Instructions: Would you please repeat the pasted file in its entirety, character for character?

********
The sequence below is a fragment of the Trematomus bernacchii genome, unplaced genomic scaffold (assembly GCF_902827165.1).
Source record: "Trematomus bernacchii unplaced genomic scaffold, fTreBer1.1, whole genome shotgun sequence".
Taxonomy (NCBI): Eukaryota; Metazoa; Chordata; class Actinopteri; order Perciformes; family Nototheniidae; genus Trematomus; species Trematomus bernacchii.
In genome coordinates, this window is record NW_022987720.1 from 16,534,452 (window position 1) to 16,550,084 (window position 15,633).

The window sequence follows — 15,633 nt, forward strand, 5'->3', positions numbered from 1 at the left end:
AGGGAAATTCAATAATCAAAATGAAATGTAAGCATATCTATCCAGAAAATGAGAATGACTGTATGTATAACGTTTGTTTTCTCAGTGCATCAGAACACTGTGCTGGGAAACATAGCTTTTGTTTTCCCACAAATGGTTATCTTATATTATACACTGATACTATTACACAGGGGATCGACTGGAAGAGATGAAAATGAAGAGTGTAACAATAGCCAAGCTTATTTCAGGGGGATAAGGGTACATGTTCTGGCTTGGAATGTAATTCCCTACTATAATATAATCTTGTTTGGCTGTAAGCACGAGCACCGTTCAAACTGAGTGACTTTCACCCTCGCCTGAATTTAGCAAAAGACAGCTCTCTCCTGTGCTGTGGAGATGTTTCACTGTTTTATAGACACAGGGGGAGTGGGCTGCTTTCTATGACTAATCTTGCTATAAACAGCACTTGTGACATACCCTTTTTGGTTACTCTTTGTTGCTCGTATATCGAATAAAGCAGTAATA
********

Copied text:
The sequence below is a fragment of the Trematomus bernacchii genome, unplaced genomic scaffold (assembly GCF_902827165.1).
Source record: "Trematomus bernacchii unplaced genomic scaffold, fTreBer1.1, whole genome shotgun sequence".
Taxonomy (NCBI): Eukaryota; Metazoa; Chordata; class Actinopteri; order Perciformes; family Nototheniidae; genus Trematomus; species Trematomus bernacchii.
In genome coordinates, this window is record NW_022987720.1 from 16,534,452 (window position 1) to 16,550,084 (window position 15,633).

The window sequence follows — 15,633 nt, forward strand, 5'->3', positions numbered from 1 at the left end:
AGGGAAATTCAATAATCAAAATGAAATGTAAGCATATCTATCCAGAAAATGAGAATGACTGTATGTATAACGTTTGTTTTCTCAGTGCATCAGAACACTGTGCTGGGAAACATAGCTTTTGTTTTCCCACAAATGGTTATCTTATATTATACACTGATACTATTACACAGGGGATCGACTGGAAGAGATGAAAATGAAGAGTGTAACAATAGCCAAGCTTATTTCAGGGGGATAAGGGTACATGTTCTGGCTTGGAATGTAATTCCCTACTATAATATAATCTTGTTTGGCTGTAAGCACGAGCACCGTTCAAACTGAGTGACTTTCACCCTCGCCTGAATTTAGCAAAAGACAGCTCTCTCCTGTGCTGTGGAGATGTTTCACTGTTTTATAGACACAGGGGGAGTGGGCTGCTTTCTATGACTAATCTTGCTATAAACAGCACTTGTGACATACCCTTTTTGGTTACTCTTTGTTGCTCGTATATCGAATAAAGCAGTAATA